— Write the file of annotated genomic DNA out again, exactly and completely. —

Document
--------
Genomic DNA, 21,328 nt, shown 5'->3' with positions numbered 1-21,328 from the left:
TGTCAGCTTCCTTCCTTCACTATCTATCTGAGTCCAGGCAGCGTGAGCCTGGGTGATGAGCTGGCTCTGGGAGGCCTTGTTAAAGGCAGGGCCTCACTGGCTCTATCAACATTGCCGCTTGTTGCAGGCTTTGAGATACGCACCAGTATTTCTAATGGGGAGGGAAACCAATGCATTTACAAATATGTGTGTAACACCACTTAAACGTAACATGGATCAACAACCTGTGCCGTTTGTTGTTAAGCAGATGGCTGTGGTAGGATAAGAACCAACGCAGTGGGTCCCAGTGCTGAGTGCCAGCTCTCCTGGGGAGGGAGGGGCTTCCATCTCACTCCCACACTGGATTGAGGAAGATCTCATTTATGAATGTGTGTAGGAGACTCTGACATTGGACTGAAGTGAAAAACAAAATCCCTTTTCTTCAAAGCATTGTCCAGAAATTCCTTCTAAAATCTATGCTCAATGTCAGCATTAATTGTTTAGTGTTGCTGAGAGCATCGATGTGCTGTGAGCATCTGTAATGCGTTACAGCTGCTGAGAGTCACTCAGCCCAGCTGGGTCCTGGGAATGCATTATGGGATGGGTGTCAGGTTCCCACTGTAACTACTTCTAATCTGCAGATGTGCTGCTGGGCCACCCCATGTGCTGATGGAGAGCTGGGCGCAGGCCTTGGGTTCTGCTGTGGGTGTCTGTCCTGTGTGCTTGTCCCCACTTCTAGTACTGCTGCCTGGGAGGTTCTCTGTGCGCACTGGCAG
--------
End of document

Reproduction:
Genomic DNA, 21,328 nt, shown 5'->3' with positions numbered 1-21,328 from the left:
TGTCAGCTTCCTTCCTTCACTATCTATCTGAGTCCAGGCAGCGTGAGCCTGGGTGATGAGCTGGCTCTGGGAGGCCTTGTTAAAGGCAGGGCCTCACTGGCTCTATCAACATTGCCGCTTGTTGCAGGCTTTGAGATACGCACCAGTATTTCTAATGGGGAGGGAAACCAATGCATTTACAAATATGTGTGTAACACCACTTAAACGTAACATGGATCAACAACCTGTGCCGTTTGTTGTTAAGCAGATGGCTGTGGTAGGATAAGAACCAACGCAGTGGGTCCCAGTGCTGAGTGCCAGCTCTCCTGGGGAGGGAGGGGCTTCCATCTCACTCCCACACTGGATTGAGGAAGATCTCATTTATGAATGTGTGTAGGAGACTCTGACATTGGACTGAAGTGAAAAACAAAATCCCTTTTCTTCAAAGCATTGTCCAGAAATTCCTTCTAAAATCTATGCTCAATGTCAGCATTAATTGTTTAGTGTTGCTGAGAGCATCGATGTGCTGTGAGCATCTGTAATGCGTTACAGCTGCTGAGAGTCACTCAGCCCAGCTGGGTCCTGGGAATGCATTATGGGATGGGTGTCAGGTTCCCACTGTAACTACTTCTAATCTGCAGATGTGCTGCTGGGCCACCCCATGTGCTGATGGAGAGCTGGGCGCAGGCCTTGGGTTCTGCTGTGGGTGTCTGTCCTGTGTGCTTGTCCCCACTTCTAGTACTGCTGCCTGGGAGGTTCTCTGTGCGCACTGGCAG